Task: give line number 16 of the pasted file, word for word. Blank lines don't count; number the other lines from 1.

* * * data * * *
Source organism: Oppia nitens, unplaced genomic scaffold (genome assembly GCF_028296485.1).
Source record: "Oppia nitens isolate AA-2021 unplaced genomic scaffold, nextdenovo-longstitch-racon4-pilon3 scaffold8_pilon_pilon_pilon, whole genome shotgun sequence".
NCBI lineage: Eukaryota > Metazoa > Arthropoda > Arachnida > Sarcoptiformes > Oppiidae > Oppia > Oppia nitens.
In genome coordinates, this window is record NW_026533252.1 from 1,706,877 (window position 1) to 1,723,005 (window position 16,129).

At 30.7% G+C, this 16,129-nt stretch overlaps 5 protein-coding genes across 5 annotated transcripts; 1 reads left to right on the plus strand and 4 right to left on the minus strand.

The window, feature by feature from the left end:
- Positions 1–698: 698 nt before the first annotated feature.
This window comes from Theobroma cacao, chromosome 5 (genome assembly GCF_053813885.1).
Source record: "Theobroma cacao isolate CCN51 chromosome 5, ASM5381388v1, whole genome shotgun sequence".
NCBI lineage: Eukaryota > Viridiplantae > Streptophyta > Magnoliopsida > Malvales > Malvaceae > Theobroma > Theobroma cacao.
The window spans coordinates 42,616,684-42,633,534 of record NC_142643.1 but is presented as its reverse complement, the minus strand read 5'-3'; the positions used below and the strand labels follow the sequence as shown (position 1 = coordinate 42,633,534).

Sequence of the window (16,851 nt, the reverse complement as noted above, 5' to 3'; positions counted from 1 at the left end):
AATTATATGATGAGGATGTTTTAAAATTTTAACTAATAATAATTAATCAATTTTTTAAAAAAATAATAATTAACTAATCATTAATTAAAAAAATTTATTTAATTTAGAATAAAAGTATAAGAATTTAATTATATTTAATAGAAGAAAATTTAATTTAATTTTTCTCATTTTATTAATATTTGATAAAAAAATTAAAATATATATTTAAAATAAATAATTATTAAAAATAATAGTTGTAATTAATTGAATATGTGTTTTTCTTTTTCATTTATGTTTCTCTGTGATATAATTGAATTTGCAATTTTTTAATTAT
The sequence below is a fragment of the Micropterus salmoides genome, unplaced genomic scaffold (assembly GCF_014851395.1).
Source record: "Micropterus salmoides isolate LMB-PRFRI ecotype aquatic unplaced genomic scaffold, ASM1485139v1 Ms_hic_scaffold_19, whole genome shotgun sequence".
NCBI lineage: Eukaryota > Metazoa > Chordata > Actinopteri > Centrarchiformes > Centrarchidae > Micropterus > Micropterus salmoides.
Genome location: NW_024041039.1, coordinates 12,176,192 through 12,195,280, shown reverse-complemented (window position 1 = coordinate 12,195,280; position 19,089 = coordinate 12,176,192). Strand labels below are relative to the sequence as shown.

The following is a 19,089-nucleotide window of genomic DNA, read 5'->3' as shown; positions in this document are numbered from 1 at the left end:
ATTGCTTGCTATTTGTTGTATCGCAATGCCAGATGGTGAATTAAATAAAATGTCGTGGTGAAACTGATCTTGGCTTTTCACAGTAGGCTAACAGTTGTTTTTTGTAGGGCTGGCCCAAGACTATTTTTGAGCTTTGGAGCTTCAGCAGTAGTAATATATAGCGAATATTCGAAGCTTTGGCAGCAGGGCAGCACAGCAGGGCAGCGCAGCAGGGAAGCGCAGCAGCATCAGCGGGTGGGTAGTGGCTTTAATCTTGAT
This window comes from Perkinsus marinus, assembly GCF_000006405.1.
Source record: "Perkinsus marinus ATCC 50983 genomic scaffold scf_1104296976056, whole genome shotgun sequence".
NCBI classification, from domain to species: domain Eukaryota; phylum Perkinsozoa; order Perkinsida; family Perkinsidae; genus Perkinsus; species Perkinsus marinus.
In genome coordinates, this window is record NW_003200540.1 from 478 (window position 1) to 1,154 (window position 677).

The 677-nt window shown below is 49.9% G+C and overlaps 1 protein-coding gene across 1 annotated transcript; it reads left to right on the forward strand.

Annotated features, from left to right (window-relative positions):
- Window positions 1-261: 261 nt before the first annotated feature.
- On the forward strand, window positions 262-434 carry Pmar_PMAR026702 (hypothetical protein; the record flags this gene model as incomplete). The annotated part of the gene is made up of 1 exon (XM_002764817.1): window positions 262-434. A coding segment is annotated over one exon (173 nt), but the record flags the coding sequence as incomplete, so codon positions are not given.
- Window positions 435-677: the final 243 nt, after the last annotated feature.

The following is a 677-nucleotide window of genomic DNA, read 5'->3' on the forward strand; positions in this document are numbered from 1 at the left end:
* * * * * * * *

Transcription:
NCBI lineage: Eukaryota > Metazoa > Chordata > Actinopteri > Centrarchiformes > Centrarchidae > Micropterus > Micropterus salmoides.